Re ... "So what did primitive man with 20 chickens do? Did he just live off a diet of chicken, whilst his mate down the road lived entirely off beef?"

Neither. The example is unrealistic as it assumes specialisation, not to mention roads. In most pre-industrial societies, animals might be private property but they would usually be grazed on common land, as this was more efficient than separate smallholdings.

Most families in the vicinity would have some chickens, and all but the poorest would have a cow or a pig. As livestock was often a unit of wealth, the number would reflect social status, with the "higher orders" of the tribe possessing a larger share of the commonly-managed herds.

Smith's use of the word "propensity" indicates his aspiration that exchange be considered as much part of the "natural law" as a sense of right and wrong. While morality is a common feature of all societies, trade and barter are not. Interestingly, gift-exchange (as a ritual of social investment) does appear to be common and persistent (e.g. "borrowing" sugar and lawnmowers, sharing fruit or vegetable gluts).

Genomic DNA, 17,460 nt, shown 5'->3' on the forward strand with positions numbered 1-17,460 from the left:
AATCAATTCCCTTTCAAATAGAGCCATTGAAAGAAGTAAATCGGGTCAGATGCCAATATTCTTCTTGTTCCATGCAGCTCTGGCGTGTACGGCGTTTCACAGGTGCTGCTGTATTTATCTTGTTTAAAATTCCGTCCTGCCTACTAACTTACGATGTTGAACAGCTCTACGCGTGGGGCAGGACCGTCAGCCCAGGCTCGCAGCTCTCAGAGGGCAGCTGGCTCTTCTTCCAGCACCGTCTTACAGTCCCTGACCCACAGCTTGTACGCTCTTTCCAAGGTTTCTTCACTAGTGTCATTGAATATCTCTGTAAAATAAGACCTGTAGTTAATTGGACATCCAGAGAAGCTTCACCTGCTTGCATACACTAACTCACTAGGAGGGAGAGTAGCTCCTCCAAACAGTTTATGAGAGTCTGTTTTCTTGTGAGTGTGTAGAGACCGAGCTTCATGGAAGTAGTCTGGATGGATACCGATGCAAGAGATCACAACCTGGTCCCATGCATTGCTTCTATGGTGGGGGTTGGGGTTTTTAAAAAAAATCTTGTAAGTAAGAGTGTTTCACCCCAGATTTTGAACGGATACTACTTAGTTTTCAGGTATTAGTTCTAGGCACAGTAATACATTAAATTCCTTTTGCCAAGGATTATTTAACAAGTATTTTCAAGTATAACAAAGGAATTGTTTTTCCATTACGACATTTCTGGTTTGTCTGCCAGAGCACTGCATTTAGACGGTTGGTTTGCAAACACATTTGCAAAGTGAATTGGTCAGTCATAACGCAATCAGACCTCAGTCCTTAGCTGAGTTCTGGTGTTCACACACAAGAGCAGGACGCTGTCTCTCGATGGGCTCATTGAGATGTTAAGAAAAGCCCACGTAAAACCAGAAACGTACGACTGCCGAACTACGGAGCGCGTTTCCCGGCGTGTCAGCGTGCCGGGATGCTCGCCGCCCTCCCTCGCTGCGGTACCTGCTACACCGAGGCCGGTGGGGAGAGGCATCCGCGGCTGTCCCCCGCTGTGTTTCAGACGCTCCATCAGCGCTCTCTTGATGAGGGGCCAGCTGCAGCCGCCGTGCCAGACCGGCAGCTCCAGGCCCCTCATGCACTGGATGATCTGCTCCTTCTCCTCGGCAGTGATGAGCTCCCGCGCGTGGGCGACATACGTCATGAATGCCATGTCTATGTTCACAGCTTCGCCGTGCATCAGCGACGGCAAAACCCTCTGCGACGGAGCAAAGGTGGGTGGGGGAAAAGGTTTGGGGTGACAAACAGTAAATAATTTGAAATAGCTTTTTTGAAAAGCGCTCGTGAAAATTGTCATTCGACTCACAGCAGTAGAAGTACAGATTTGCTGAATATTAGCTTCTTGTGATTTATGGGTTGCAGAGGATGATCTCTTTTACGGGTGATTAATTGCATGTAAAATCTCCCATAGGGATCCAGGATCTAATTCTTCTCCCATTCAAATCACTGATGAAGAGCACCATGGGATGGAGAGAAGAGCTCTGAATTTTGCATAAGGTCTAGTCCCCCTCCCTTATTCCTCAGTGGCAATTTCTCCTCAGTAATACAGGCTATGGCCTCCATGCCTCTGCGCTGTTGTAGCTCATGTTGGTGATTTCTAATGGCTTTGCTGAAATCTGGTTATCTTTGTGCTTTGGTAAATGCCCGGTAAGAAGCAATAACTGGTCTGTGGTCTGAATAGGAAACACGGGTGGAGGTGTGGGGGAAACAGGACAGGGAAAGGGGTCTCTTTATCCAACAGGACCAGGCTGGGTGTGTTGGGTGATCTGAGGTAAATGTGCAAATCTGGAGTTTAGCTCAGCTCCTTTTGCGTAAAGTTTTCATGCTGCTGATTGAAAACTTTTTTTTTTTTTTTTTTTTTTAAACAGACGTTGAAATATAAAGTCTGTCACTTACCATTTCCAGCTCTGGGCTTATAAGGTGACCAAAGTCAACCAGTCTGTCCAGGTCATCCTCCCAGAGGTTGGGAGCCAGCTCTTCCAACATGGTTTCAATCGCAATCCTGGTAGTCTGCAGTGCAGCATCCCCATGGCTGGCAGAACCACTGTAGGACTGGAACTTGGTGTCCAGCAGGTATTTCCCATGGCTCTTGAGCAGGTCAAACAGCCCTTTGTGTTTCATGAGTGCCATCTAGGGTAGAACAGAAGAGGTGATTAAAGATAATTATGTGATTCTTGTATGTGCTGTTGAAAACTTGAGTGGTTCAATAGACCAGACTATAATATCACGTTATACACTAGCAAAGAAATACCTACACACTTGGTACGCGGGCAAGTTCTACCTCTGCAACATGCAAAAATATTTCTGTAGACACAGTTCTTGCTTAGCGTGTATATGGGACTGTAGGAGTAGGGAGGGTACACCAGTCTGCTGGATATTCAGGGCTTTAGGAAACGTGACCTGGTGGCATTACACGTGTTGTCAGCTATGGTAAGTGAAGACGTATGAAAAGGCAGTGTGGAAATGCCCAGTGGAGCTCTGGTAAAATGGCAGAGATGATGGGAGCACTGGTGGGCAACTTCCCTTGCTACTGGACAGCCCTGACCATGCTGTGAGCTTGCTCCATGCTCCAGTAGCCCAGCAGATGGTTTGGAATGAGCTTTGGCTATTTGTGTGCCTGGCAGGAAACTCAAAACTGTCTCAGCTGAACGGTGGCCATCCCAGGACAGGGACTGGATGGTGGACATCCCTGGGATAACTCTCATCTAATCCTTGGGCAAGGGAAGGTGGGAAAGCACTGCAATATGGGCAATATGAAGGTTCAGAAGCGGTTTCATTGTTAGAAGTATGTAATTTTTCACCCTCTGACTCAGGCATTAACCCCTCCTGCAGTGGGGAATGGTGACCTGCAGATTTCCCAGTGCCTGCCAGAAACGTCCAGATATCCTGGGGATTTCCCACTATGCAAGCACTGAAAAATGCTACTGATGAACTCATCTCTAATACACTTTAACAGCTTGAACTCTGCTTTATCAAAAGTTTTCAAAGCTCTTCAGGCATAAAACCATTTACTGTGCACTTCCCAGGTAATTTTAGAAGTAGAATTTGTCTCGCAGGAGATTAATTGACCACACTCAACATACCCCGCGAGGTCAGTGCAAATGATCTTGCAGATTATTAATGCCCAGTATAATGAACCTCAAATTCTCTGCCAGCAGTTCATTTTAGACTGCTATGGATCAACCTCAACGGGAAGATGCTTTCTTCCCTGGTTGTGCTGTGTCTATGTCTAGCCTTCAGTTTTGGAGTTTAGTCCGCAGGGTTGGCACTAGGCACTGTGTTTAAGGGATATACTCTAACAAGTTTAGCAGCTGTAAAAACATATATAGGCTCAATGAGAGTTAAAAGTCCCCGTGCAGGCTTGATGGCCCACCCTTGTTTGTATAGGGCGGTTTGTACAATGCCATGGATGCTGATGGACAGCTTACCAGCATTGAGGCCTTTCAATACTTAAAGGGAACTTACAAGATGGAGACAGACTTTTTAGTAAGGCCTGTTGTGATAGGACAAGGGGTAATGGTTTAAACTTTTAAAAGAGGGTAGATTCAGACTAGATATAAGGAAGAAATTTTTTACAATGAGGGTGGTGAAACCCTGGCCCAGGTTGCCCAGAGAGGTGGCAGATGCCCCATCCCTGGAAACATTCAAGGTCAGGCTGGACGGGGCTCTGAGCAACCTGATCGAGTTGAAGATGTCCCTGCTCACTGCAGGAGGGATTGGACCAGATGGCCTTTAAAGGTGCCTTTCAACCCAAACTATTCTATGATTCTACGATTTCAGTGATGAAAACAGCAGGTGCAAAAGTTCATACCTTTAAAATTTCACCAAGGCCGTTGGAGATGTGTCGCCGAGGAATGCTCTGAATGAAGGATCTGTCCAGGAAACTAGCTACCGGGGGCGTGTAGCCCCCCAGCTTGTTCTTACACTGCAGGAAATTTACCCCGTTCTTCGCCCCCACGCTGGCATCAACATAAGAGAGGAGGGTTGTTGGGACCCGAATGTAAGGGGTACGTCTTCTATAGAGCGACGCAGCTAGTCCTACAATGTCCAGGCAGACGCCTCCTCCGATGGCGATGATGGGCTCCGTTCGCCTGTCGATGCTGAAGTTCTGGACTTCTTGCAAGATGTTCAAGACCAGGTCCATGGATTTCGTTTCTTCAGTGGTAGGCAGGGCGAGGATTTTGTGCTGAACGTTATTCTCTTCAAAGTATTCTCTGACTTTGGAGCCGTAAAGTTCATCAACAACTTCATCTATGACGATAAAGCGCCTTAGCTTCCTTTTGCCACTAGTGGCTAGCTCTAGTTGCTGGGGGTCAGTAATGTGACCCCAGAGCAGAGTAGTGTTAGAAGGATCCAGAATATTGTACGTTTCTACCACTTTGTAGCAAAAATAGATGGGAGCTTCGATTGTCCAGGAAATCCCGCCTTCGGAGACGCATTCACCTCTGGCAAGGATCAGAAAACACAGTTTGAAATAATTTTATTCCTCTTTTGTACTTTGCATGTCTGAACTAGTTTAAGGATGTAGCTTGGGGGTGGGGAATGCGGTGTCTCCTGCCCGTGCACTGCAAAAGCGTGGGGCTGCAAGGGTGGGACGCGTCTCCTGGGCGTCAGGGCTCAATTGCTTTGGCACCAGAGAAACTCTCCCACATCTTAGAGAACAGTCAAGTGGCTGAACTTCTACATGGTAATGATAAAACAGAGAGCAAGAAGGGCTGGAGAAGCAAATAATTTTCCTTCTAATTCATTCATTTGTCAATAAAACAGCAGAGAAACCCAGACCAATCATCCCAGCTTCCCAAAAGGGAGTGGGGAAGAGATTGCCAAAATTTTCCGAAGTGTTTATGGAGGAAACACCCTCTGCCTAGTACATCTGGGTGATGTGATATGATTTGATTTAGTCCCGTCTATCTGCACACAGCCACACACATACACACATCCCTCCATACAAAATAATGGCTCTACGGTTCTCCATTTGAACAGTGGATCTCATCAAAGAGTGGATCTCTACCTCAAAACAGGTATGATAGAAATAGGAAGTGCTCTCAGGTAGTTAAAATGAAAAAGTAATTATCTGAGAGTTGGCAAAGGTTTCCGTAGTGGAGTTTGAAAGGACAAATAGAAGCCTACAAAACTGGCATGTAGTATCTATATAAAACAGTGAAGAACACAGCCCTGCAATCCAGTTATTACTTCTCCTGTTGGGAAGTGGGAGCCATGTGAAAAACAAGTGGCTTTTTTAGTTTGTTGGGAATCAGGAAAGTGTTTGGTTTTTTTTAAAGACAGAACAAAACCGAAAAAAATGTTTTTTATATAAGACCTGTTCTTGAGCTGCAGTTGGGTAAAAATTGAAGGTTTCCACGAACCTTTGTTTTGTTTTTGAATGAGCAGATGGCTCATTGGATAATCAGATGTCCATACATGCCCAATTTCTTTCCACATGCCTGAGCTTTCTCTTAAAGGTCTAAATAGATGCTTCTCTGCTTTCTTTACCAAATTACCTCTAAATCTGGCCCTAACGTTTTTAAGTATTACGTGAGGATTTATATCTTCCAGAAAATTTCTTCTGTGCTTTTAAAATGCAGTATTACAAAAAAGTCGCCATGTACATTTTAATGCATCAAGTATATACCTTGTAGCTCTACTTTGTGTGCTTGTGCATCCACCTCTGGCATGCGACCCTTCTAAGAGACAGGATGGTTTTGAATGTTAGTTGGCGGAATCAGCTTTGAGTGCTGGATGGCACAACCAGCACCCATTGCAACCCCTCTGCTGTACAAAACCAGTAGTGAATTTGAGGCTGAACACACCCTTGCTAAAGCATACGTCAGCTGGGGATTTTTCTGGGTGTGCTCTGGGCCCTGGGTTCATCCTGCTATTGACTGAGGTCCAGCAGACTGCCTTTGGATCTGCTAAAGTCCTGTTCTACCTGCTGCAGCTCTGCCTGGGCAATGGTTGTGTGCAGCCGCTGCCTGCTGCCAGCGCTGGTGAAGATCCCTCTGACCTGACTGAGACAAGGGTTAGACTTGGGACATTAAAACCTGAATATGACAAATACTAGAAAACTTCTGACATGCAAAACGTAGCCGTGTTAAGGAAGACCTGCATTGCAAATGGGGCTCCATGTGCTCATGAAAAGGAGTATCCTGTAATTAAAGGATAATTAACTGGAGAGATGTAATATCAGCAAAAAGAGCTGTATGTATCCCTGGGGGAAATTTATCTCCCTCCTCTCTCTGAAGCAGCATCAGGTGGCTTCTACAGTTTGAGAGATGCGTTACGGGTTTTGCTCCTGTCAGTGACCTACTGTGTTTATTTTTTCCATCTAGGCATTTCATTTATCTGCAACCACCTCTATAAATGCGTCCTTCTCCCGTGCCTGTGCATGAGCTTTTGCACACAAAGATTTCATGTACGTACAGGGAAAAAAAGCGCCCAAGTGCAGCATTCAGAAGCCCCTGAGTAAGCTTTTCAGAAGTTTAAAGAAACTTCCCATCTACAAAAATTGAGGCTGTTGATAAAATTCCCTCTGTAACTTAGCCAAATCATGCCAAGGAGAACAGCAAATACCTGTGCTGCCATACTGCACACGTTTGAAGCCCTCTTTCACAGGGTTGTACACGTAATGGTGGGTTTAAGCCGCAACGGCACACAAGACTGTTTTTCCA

What is also common is man's tendency to adapt to his surroundings. Trade and exchange occur where there is an uneven distribution of resources. It's the solution to a problem, not a necessary behaviour. This means the basis of exchange is property, whether private or collective.

The enclosure of the commons (in all its different global manifestations) was key to the enormous expansion of exchange. Smith provides an ideological justification for property, not an explanation of man's natural state.

KV

Didn't "modern man" when meeting hunter gatherer types back in the C18th resort very easily to barter ? Kind of assumes that hunter gatherers had already worked out the barter system.

Even if they did get the exchange rate wrong. Manhattan for a handful of glassy beads and trinkets.


They quite famously didn't understand it, which is where the "trade Manhattan for beads" example comes from, as well as the phrase "indian giver". The natives who accepted those beads were quite surprised when the settlers took that as justification to drive them off the land, as were the settlers who found they were expected to pay back what they were told were gifts.

Metatone

@Luis